The first proto-bicycle appeared at the beginning of the 19th Century but should have been invented thousands of years earlier.  Had that happened, world history would have been considerably different.

 

July 2004

Le Tour Trilogy by Charles Howe

Three articles review events that led to the inaugural Tour de France and the pivotal races of 1964 and 1975.

The Great Moral Crusade of Cycle-Sport”

The inaugural Tour de France was a byproduct of a feud between two French newspapers that started with a political scandal.

The Greatest Bike Race – Ever

With apologies to Mr. LeMond, this one was even better than '89

The Fall of King Eddy

Merckx stood as tall in defeat as he ever did in victory

 

September 1989

The Brain Bucket Bash by Les Earnest

On January 1, 1986, the U.S. Cycling Federation became the first national or international bicycle racing organization to adopt a strong helmet rule. This happened in spite of cycling traditions, rider apathy, and political chicanery by officers and directors. It was made possible by a timely mishap.

Skirmishes

Tradition usually takes precedence over common sense

1985 report

There are many reasons for not wearing a safe helmet

The big decision

The adoption of a strong helmet rule was aided by timely misfortune

Numbers count by Bigg Byrd

The lessons of Sesame Street are yet to be learned

 

January 1989

Growing richer blood

Advocates investigation of EPO as an alternative to other blood boosting schemes.

BOOK REVIEW: Dave Prouty’s In spite of us

Cycling's old guard takes a licking but keeps on ticking.

 

October 1988

Paper Tigers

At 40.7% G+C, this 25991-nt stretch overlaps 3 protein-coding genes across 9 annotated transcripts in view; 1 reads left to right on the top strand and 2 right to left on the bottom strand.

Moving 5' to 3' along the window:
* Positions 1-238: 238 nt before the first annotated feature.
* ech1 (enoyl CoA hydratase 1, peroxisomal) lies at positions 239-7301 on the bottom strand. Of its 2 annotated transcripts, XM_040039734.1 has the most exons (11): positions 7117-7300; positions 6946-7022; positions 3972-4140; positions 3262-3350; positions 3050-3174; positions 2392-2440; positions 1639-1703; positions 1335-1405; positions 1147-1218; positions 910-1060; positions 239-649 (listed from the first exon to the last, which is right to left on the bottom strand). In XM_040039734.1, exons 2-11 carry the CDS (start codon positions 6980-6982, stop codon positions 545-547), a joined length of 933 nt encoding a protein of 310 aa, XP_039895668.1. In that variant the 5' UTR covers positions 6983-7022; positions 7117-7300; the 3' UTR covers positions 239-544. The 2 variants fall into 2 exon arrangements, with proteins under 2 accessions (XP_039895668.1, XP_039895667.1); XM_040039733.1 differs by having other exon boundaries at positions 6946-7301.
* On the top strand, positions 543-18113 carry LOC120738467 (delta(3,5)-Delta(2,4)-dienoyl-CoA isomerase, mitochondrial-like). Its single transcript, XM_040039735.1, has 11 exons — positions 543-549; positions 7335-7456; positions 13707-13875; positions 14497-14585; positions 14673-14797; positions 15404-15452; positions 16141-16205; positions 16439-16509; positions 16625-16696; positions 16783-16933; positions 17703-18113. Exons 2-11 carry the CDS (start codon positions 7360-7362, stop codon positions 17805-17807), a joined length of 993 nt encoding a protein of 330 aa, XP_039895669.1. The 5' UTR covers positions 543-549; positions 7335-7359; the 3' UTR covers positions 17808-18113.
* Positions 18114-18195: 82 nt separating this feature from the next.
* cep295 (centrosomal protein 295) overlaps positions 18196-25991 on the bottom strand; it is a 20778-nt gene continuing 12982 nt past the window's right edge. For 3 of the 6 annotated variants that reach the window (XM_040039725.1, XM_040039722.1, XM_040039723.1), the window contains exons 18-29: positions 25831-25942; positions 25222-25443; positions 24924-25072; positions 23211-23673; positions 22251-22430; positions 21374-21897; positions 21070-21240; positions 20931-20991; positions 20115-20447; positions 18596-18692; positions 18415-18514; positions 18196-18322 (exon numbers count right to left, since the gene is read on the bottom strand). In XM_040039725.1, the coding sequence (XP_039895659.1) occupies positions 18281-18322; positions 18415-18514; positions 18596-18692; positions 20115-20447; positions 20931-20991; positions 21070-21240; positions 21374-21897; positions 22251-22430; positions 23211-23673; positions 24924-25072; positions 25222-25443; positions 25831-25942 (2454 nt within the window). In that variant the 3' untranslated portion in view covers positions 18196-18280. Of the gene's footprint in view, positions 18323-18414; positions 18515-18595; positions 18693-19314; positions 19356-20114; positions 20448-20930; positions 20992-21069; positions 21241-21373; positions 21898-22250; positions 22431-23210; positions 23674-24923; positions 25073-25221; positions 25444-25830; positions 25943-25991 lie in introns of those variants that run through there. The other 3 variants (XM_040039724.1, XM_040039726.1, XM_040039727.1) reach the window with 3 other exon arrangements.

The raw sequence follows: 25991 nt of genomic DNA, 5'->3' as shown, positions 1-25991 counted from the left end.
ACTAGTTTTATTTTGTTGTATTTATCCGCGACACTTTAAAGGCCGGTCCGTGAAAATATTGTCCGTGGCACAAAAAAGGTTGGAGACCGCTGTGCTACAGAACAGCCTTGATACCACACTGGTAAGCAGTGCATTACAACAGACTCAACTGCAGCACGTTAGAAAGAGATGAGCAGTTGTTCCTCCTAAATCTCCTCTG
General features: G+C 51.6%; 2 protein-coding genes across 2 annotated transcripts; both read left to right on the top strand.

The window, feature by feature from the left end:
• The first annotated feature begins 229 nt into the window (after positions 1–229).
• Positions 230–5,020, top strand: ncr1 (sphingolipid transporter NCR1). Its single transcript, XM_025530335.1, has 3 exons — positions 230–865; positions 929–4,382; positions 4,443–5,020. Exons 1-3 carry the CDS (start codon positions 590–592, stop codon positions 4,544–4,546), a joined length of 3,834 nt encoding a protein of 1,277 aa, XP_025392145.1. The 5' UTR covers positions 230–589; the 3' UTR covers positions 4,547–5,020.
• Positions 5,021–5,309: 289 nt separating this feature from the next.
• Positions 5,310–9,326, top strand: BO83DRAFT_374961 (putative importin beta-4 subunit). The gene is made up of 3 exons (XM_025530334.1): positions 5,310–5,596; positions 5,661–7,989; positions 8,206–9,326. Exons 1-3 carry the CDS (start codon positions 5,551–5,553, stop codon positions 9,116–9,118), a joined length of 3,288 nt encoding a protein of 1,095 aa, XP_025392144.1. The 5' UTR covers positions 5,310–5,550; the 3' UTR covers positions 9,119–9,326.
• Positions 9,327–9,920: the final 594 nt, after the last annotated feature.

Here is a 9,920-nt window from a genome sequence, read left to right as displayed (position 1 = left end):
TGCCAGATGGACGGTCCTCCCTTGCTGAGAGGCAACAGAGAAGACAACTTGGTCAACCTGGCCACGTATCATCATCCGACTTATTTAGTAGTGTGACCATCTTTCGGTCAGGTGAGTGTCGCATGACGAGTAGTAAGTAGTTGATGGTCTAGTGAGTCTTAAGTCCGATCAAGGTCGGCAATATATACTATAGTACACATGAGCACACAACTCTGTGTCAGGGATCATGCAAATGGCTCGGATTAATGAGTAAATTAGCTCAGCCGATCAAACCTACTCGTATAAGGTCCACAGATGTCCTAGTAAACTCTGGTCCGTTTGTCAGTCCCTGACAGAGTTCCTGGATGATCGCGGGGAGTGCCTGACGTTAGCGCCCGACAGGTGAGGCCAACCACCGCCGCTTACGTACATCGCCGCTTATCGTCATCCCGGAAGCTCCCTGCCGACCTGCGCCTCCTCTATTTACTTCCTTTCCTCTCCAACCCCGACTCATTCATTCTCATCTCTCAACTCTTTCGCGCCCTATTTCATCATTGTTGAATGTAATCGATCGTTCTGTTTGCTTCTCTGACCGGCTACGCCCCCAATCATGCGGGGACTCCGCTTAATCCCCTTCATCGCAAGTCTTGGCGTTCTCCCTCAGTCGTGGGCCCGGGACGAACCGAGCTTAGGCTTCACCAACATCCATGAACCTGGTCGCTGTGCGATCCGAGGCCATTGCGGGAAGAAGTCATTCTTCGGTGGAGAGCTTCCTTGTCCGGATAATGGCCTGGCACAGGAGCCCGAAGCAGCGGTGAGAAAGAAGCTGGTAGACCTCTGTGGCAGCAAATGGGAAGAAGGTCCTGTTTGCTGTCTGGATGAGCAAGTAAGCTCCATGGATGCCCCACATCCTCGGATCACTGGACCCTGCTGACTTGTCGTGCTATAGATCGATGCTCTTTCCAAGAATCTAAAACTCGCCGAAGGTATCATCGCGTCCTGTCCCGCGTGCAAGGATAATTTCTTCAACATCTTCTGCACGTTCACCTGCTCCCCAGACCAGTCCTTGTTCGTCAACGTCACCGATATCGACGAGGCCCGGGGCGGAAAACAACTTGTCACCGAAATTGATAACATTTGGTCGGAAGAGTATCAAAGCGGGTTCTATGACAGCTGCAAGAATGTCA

The United States Cycling Federation has a longer history of voting fraud than most Third World countries.

 

August 1988

What makes cycling grow?

The number of cyclists is cyclic. The reasons are enigmatic.

Who will control cycling in 2001?

USCF has held power for 47 years. Will there be a successor soon?

Officer Rupp, Living Legend

Protecting the roads against cyclists is a tough job, but Rupp does it.

Coors is safer than tea

Alexi Grewal won a gold medal in cycling at the Los Angeles Olympic Games shortly after admitting that he took ephedrine during an international stage race. This was facilitated by U.S. Olympic Committee and cycling officials who had a conflict of interest that would not be fixed for another 16 years. A number of other political machinations were also involved.

Blood dopes of the 1984 Olympic Games

Blood transfusions that were unethically administered to U.S. cyclists during the Olympics probably didn’t improve their performance but might have serious medical consequences later.

 

April 1985

Stoned

Rolling Stone magazine and others publicly denounced blood doping that occurred during the 1984 Olympics. However, the Stone’s claims were mostly fabricated in spite of the fact that they had accurate inside information.

Please be polite!

U.S. cycling coach defends blood doping.

 

January 1985

About Cyclops USA

How Cyclops USA began as an aperiodical muckraking journal.

Cardiovascular capers

How the threat of terrorism was used to justify illicit blood testing during the 1984 Olympic Games.

Blood bath

How blood boosting became established in the United States Tiddlywinks Federation.

 

January 1979

Springer bounces back

Chris Springer was a four time national champion as a Junior when he came to the starting line at the 1978 National Road Race Championships in Milwaukee to defend his title. He was a contemporary of Greg Lemond and used to beat him often with his superior sprint. However he was barred from racing by the chief official for unstated reasons. This led to turning points for both Chris and the author.